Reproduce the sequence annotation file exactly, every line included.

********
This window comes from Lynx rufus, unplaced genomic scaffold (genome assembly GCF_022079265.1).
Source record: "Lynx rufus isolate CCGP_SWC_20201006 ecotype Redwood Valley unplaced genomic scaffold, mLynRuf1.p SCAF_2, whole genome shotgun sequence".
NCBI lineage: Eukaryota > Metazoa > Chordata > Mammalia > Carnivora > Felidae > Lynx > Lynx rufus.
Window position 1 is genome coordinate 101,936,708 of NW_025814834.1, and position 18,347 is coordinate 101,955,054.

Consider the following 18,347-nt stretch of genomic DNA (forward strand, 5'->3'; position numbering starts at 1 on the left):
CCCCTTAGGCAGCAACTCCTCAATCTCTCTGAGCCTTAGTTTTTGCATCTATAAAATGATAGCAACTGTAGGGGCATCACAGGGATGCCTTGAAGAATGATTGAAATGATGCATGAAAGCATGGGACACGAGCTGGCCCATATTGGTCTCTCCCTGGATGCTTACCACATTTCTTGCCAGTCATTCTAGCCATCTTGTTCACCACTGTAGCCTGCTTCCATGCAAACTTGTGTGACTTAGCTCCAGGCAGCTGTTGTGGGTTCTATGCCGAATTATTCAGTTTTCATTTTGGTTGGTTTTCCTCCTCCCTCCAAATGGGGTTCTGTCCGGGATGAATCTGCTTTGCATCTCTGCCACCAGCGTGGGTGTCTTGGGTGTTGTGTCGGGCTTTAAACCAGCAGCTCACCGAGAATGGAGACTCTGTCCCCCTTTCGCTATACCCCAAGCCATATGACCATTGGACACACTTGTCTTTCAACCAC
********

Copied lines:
This window comes from Lynx rufus, unplaced genomic scaffold (genome assembly GCF_022079265.1).
Source record: "Lynx rufus isolate CCGP_SWC_20201006 ecotype Redwood Valley unplaced genomic scaffold, mLynRuf1.p SCAF_2, whole genome shotgun sequence".
NCBI lineage: Eukaryota > Metazoa > Chordata > Mammalia > Carnivora > Felidae > Lynx > Lynx rufus.
Window position 1 is genome coordinate 101,936,708 of NW_025814834.1, and position 18,347 is coordinate 101,955,054.

Consider the following 18,347-nt stretch of genomic DNA (forward strand, 5'->3'; position numbering starts at 1 on the left):
CCCCTTAGGCAGCAACTCCTCAATCTCTCTGAGCCTTAGTTTTTGCATCTATAAAATGATAGCAACTGTAGGGGCATCACAGGGATGCCTTGAAGAATGATTGAAATGATGCATGAAAGCATGGGACACGAGCTGGCCCATATTGGTCTCTCCCTGGATGCTTACCACATTTCTTGCCAGTCATTCTAGCCATCTTGTTCACCACTGTAGCCTGCTTCCATGCAAACTTGTGTGACTTAGCTCCAGGCAGCTGTTGTGGGTTCTATGCCGAATTATTCAGTTTTCATTTTGGTTGGTTTTCCTCCTCCCTCCAAATGGGGTTCTGTCCGGGATGAATCTGCTTTGCATCTCTGCCACCAGCGTGGGTGTCTTGGGTGTTGTGTCGGGCTTTAAACCAGCAGCTCACCGAGAATGGAGACTCTGTCCCCCTTTCGCTATACCCCAAGCCATATGACCATTGGACACACTTGTCTTTCAACCAC